Monday, July 21, 2014

Unusual Burial...... In An Oak Tree

"Within this oak, planted three centuries ago in the original Magnolia Plantation garden by his ancestor, Thomas Drayton, Jr., of Barbados, are interred the remains of

John Drayton Hastie,  July 22, 1917-Dec. 16, 2002

Whose later life was devoted to continuing the horticultural efforts of eight generations of family predecessors, and to transforming their springtime garden into one of beauty for all seasons." 

Last May when I visited Charleston, South Carolina, I visited the magnificent gardens nearby. In Magnolia Gardens, I spotted this and thought it was a most unusual burying place and photographed it to share with you. I would guess that in time, the hole in the trunk of this oak will close around the memorial plaque and box of John Drayton Hastie. Personally, I like the idea of living forever in a tree. 

Monday, July 14, 2014

Spokane's Earliest Monroe Street Bridge

No one of you better own up to remembering this Monroe Street bridge over the Spokane River! This "rickety wooden affair" was erected in 1889 and burned down in 1890 to be replaced by a steel bridge. Click to and then "Monroe Street Bridges" to read a great article all about our several bridges that crossed the Spokane River below the falls on Monroe Street.

The back of this undated postcard reads:  "This city is located on the Spokane River, which plunges through the center of the town in a series of three cascades, falling 132 feet in a quarter of a mile, and in one and a quarter miles 150 feet. The climate in this sheltered valley gives cool summers and mild winters. The business part of the city is along the lower stretch of the river, where the great water power of the fall is turned."

What buildings from this postcard image do you recognize?  I see the courthouse and the flour mill is all. Look how empty the city is on the horizon!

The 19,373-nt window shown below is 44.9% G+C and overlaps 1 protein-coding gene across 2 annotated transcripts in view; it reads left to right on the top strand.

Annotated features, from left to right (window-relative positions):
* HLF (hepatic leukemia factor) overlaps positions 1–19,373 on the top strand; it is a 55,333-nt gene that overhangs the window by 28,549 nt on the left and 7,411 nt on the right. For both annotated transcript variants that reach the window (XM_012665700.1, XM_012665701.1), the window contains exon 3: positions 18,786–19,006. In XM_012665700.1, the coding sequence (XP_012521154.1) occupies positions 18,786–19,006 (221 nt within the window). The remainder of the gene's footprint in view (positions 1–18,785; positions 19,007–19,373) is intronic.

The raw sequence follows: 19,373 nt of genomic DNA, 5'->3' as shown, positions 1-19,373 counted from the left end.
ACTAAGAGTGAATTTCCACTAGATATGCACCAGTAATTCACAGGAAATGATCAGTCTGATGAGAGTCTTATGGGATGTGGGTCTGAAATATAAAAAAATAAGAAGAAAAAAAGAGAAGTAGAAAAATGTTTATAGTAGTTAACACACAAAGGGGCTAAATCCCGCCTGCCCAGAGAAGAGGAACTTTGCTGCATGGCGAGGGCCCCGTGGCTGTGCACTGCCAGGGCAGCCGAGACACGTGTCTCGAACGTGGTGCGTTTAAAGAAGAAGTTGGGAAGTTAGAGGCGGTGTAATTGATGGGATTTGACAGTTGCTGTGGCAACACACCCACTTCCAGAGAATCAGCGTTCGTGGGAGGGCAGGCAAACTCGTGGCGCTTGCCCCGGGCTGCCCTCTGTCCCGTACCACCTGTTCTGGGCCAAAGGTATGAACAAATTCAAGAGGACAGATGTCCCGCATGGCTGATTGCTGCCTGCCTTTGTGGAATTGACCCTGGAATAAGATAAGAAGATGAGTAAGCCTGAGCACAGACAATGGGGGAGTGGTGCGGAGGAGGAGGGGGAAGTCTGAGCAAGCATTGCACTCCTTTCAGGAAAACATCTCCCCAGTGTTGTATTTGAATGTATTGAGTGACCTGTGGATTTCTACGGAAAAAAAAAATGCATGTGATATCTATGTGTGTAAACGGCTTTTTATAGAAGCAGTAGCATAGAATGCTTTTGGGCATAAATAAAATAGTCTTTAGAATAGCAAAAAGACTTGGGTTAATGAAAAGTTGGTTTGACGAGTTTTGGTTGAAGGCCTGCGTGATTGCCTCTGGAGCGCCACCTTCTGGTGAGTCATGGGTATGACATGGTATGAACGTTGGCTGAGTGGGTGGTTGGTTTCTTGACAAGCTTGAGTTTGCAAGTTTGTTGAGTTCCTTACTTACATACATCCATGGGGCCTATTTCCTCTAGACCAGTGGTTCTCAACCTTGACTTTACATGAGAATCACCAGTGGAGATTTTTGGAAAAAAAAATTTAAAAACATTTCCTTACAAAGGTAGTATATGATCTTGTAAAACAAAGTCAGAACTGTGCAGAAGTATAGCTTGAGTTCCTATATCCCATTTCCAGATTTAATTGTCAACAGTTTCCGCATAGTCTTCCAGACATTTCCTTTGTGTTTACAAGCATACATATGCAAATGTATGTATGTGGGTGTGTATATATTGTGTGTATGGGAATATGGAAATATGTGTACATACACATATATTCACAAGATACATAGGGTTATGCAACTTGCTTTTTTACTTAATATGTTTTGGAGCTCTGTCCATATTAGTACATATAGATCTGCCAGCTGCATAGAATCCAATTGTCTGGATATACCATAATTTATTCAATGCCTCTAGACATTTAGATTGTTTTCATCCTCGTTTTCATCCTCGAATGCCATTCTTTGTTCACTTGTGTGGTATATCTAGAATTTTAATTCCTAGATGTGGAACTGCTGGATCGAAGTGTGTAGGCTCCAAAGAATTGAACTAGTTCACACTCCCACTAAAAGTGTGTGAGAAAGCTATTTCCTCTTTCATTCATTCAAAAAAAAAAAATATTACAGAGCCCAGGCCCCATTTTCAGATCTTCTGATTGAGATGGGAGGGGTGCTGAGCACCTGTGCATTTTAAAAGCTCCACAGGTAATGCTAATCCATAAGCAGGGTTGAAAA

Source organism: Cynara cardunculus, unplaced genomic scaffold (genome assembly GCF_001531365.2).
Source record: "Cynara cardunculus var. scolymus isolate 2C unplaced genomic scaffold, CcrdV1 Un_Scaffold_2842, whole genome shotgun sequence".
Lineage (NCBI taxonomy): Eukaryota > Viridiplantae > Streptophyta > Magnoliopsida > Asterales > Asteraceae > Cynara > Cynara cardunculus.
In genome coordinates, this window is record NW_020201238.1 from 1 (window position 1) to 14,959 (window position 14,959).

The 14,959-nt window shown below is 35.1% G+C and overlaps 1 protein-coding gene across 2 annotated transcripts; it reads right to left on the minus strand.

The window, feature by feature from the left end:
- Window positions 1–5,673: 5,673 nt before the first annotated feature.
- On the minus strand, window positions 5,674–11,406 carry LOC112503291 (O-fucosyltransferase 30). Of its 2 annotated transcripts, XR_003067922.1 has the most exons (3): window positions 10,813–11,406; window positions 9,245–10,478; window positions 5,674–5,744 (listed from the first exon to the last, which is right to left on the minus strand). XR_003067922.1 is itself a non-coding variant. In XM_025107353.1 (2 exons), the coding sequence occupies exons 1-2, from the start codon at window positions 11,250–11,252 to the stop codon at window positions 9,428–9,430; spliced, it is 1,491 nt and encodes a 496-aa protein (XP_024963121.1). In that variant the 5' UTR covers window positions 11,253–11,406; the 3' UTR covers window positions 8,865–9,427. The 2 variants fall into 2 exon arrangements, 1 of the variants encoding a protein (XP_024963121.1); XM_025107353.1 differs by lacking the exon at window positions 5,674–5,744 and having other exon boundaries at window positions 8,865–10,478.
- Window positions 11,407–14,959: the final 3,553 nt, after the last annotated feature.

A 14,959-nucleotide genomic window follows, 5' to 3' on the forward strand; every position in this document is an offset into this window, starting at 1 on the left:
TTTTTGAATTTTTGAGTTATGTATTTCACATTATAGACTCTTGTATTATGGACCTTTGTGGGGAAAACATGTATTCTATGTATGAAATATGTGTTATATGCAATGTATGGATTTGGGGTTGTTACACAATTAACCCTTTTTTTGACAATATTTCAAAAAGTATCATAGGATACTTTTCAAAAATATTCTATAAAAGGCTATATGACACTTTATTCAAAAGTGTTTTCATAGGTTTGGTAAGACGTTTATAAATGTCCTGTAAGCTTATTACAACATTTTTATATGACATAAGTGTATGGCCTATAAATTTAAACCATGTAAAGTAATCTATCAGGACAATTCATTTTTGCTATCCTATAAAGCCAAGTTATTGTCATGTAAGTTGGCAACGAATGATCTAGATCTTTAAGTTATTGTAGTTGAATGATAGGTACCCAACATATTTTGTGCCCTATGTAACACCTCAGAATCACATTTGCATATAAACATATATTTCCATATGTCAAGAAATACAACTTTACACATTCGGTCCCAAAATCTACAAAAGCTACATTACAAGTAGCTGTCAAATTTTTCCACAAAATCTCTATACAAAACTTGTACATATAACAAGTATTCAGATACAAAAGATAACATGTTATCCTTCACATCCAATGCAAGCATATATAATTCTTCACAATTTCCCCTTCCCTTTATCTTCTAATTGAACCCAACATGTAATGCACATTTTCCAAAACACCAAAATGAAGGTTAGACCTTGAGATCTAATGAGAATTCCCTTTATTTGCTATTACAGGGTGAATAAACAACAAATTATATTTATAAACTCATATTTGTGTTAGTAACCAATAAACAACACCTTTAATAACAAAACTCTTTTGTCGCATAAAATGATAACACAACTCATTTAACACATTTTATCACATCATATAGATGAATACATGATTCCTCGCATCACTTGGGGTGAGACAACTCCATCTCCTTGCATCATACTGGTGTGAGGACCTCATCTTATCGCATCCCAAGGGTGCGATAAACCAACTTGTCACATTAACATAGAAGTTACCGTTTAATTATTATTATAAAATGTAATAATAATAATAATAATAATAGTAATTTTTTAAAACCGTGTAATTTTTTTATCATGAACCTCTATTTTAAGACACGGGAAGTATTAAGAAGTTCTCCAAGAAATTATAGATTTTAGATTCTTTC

Monday, July 7, 2014

Remember this Carnegie Library?

I came upon this old postcard in a junque shop in Virginia and boy, did it bring back memories. This Carnegie Library was built in 1905 and is near Browne's Addition. Today it is tree shaded and  houses legal offices. Does anybody but me remember it as a library?

In 1956 I attended 8th grade in Browne's Addition elementary school just a hoot and holler west of this library. The 2-story school is no longer there but the gym part of the building is still there and faces a parking lot. In 1956 I was having much dental work done and once a week or so would walk downtown to the Paulsen Building where I would sit in the chair facing out onto the clock tower of the old railroad station while Dr. Stone (still remember his name!) put a horrid black rubber dam on my mouth and worked on my teeth. Living in Air Force housing on Fort George Wright as we did at the time, Mom would come fetch me after my dental appointment.

Sometimes I got to go after school to this library and mom would fetch me from there. It was glorious. I don't remember a single thing exactly about the library except that it smelled good, like books should, I guess.

Would love to hear from anybody who attended Browne Elementary and visited this Carnegie Library back in the day.